Prince Harry is not the first Englishman to lose his heart to an American girl. Clive Aslet charts the long-standing tradition of transatlantic marriages.
We are not surprised: Prince Harry has lost his heart to an American girl.
In doing so, he stands in a long tradition. It’s too much, perhaps, to recall Rebecca Rolfe, better known as the Native American Pocahontas, who married John Rolfe, a Virginian settler, and reached England in 1616.
However, she was scarcely less of a sensation than the young American women who exploded onto the British scene during the 1870s. Better educated than their English sisters, livelier and fearsomely well informed, they could converse on any number of subjects.
Concerned Society mothers may have cherished the thought that the British male found cleverness off-putting, but they were often proved wrong. In Henry James’s Daisy Miller, Count Otto could ‘immediately think of a dozen men he knew who had married American girls. There appeared now to be a constant danger of marrying the American girl… it was one of the complications of modern life’.
Edith Wharton called them the buccaneers – young women who braved the billows of the Atlantic in the hope of capturing a duke. This is not wholly fair to her compatriots as not all were heiresses and many didn’t marry titles. Several American beauties captivated the future Edward VII, with no hope of marrying him. Conversely, not all aristocrats were mercenary.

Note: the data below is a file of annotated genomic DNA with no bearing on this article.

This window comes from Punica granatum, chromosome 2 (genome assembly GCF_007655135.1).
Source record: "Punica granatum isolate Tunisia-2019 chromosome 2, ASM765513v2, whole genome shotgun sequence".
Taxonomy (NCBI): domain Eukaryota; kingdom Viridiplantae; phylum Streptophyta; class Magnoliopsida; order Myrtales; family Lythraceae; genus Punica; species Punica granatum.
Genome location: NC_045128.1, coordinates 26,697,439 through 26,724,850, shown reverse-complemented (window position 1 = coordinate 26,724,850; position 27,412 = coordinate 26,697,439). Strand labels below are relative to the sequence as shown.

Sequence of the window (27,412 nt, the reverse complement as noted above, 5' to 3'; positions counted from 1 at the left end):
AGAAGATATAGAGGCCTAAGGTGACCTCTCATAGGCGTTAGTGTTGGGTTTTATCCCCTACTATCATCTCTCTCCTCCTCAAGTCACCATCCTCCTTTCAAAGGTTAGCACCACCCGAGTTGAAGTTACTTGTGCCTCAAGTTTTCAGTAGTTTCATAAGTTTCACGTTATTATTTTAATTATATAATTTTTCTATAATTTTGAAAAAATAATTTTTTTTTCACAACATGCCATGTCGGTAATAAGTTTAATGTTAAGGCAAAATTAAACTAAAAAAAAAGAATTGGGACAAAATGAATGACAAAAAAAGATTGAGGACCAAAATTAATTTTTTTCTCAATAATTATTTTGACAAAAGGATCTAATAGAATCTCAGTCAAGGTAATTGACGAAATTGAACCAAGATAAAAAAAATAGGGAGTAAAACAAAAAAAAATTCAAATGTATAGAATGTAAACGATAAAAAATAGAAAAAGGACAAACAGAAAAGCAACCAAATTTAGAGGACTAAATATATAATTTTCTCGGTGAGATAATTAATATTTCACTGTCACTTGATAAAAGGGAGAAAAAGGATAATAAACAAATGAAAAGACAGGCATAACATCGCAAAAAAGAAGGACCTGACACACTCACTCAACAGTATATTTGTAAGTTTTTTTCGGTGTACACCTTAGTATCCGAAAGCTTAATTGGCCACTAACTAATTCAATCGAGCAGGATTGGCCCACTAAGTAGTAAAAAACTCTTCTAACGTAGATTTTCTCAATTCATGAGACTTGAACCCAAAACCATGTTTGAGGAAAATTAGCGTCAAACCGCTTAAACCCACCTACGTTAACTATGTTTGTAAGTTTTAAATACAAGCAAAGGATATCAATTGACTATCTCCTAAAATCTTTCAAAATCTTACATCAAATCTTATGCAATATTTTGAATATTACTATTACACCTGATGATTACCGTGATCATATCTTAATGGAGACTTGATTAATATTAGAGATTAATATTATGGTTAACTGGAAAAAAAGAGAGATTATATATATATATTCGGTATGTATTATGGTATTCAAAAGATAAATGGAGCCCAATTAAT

The model for the unhappy Conchita Closson in The Buccaneers was Consuelo Yznaga: born in New York City, her mother was the daughter of a steamboat captain, her father a Cuban diplomat. The impecunious 8th Duke of Manchester proposed to her after she and Mrs Yznaga nursed him back to health after a fever. They married in 1876 and he went bankrupt in 1890 – the fortune she acquired later probably came from her successful brother.
By 1914, as much as 17% of the aristocracy had American connections. Some brides found the social world of their new country bewildering and narrow, if not hostile.
Old Lord Scarsdale evidently had little idea how to charm his daughter-in-law, Mary Leiter from Chicago. ‘Do you have sea fish in America?’ he asked her, followed by: ‘I suppose you don’t know how to serve a good tea in America. We only know how to do it in England.’
But Scarsdale’s son, the famously aloof Marquess Curzon of Kedleston, adored his wife and she rose to occupy the highest position possible for a commoner: Vicereine of India. Alas, the subcontinent was too much for her and she died in 1906, soon after returning to England. Distraught with grief, he commissioned G. F. Bodley to add a memorial chapel to All Saints church Kedleston: two marble angels mourn over her. Curzon’s effigy lies next to hers – an arrangement that couldn’t have been tactful to his second wife, Grace, the Alabama-born widow of Alfredo Huberto Duggan of Buenos Aires.
‘How I should hate to be May Goelet,’ wrote Daisy, Princess of Pless, in her diary. ‘All those odious little Frenchmen, and dozens of others, crowding round her millions.’
Some were surprised at May’s choice, the 8th Duke of Roxburghe, known as Bumble, in 1903, but it was a devoted marriage. She redecorated Floors Castle as he played polo and shot.
May went into the marriage market with her eyes open. In 1895, she had been bridesmaid to Consuelo Vanderbilt at her marriage to the 9th Duke of Marlborough, known from his courtesy title (Earl of Sunderland), rather than temperament, as ‘Sunny’. Aged just 19, Consuelo had to preside over the family’s houses at the same time as battling Sunny’s female relations for precedence.